My rating: 4 of 5 stars
Heroine: Danielle Bretancourt
Hero: Jonathan Newell-Grey
Special areas of research: Perfume creation, Orphan charities, fashion, Hollywood of 1940’s
Scent of Triumph opens with fear and longing.
Traveling home via ocean liner to Europe after a business trip to the United States, Danielle and her husband Max are shocked by the news of the Nazi grab for power. Danielle worries desperately for their son Nick, who had been left behind in the care of his grandmother, and with good cause. Moran is very careful to make sure the memory of her son is never far from Danielle’s mind, pricking her and the readers with a poignancy that keeps this novel to sinking into overwrought melodrama.
For there is a lot of drama. They were dramatic times, yes, but Danielle is forced to experience most of the tragedies of the era, all heaped upon her strong, determined, auburn head.
Coming from a long line of respected perfumers, Danielle has a solid background that I enjoyed as I grew acquainted with her. A talented artist in this field, she also comes to design clothing and becomes quite a trendsetter, rising from the poverty into which the war dropped her to shine at the top of society before the novel’s end.
There are villains – horrible villains. There are good men and women. And there is The Hero, Jon Newell-Grey, who carries a torch for Danielle during the duration of the story. He comes from a wealthy family of shipping magnates and is truly a good man.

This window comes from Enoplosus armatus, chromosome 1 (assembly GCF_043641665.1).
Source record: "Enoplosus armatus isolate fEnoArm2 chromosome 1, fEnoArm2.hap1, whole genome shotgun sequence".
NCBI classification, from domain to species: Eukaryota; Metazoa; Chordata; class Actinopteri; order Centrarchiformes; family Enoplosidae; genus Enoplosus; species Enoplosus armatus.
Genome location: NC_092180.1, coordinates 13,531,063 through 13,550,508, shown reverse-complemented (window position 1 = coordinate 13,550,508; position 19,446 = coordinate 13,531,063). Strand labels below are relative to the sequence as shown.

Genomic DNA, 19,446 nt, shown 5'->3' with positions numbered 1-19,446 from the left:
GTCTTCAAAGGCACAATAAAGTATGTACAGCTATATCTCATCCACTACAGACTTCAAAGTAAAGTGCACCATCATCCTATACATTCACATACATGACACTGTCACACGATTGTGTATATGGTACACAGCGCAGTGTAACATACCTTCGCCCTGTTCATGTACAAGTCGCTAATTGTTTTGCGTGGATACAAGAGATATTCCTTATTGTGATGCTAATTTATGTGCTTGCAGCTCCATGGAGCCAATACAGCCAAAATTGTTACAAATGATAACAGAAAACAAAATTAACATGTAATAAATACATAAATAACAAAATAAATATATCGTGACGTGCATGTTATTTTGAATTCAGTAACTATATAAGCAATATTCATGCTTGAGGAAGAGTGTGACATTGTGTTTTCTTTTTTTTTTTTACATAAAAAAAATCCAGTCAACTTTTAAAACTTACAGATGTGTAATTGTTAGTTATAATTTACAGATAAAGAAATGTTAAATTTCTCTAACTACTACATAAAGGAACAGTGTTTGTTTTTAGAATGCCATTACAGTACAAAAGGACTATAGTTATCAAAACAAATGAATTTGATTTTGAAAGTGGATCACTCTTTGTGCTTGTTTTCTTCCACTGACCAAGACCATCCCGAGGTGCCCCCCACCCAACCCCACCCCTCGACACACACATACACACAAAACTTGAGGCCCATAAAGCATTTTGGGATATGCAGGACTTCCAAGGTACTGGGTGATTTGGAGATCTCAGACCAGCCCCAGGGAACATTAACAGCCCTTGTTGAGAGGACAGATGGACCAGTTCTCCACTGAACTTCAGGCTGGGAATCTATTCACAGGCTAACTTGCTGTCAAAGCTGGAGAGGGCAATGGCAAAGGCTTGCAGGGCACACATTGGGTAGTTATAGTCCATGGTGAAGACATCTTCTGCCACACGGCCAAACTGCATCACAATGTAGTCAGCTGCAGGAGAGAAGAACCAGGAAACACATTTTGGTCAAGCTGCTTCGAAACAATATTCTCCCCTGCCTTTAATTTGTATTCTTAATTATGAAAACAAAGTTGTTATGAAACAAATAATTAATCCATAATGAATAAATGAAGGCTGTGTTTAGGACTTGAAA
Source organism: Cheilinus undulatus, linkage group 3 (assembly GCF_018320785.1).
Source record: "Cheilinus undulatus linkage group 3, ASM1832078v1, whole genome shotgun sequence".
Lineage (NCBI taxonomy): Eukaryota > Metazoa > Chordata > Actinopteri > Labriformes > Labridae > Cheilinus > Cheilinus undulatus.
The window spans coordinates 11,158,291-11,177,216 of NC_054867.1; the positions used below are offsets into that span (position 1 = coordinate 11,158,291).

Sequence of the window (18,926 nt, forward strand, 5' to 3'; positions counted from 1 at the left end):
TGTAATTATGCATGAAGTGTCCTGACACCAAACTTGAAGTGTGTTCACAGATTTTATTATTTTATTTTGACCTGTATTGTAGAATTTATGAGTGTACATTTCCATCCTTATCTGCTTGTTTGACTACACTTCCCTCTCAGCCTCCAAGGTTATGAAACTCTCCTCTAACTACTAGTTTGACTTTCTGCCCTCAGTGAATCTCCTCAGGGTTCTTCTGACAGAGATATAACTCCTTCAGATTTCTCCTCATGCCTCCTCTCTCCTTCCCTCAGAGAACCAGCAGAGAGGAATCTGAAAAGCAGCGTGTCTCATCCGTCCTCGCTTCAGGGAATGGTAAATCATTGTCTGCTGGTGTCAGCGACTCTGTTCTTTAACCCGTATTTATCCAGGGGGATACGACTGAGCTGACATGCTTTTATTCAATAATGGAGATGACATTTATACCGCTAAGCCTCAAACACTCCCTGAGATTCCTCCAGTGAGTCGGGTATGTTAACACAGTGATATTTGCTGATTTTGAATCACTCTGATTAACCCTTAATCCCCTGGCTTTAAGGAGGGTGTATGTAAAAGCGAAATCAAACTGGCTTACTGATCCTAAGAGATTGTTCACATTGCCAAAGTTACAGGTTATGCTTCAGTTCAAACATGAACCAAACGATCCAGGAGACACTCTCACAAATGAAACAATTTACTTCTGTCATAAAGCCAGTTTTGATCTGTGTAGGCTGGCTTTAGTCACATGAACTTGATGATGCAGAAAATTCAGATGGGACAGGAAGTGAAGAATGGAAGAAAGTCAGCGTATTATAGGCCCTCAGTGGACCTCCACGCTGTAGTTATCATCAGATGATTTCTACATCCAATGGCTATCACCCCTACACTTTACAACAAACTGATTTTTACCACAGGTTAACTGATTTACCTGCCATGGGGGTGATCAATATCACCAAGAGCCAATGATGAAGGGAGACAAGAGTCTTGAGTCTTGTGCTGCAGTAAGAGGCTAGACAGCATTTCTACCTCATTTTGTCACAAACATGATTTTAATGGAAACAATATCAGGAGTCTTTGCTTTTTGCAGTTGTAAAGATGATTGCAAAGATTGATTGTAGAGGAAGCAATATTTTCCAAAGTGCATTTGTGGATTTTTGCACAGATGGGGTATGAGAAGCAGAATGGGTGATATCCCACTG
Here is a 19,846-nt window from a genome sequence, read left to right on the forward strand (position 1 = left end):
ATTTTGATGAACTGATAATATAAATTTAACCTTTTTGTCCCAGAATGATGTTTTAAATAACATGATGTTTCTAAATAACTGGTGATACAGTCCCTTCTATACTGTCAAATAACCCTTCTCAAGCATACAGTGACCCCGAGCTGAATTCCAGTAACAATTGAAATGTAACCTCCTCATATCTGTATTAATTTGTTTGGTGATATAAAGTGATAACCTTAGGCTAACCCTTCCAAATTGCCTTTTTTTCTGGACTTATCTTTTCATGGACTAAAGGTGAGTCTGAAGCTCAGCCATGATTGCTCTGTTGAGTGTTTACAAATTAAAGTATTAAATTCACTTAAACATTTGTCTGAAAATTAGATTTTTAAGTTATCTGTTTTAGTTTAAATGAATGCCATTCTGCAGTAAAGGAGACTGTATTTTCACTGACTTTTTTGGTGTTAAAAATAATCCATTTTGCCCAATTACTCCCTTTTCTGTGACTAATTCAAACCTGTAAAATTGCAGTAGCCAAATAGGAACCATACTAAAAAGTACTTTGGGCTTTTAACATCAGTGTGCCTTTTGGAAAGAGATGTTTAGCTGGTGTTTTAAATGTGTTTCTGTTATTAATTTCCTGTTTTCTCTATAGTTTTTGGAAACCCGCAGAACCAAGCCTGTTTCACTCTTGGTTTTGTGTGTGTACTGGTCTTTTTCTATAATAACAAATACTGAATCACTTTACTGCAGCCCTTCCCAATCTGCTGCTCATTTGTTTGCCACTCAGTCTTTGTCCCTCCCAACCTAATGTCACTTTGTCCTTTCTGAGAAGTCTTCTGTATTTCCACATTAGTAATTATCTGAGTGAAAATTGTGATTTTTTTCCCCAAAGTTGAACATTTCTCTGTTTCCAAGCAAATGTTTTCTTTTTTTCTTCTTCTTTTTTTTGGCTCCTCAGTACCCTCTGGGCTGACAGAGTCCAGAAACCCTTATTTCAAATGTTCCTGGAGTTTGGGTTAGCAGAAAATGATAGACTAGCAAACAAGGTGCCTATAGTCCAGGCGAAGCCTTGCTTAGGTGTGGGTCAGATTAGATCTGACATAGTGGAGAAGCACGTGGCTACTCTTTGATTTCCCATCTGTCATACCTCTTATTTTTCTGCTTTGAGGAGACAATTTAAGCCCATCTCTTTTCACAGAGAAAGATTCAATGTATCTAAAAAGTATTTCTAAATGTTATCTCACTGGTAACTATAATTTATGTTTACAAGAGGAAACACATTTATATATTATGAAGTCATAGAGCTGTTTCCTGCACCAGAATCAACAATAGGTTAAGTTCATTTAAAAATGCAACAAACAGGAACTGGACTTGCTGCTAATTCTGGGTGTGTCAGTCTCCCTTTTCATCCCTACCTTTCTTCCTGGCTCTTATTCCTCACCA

It’s a good story, too. But it is overwrought.
Are there spies? Of course. Are there bombs? Yes. Naval attacks? Yes. Secrets? Littering the ground at times. And the author keeps the resolution as to what did indeed happen to Nicky, the son that was left behind with his grandmother while his parents traveled overseas, until almost the very last page.
If you read this book, be prepared to be manipulated. Despite my aversion to melodrama in general, I still had my eyes burning with tears while seated in an airplane, reading this. Twice. There are some lovely emotions, tender notes, and the beauty and art of the perfumer that captivated me. Living in Danielle’s mind as she creates truly is a work of art.
But the rest of it felt like one of those Beautiful People stories that flooded the market in the 1980’s and I have perhaps read more of them than I should have. Still, I came for the perfume and the history, and those aspects did not disappoint.
If you like World War II drama, if you are interested in learning about a rare art form, I recommend this romance.
Categories: Book Reviews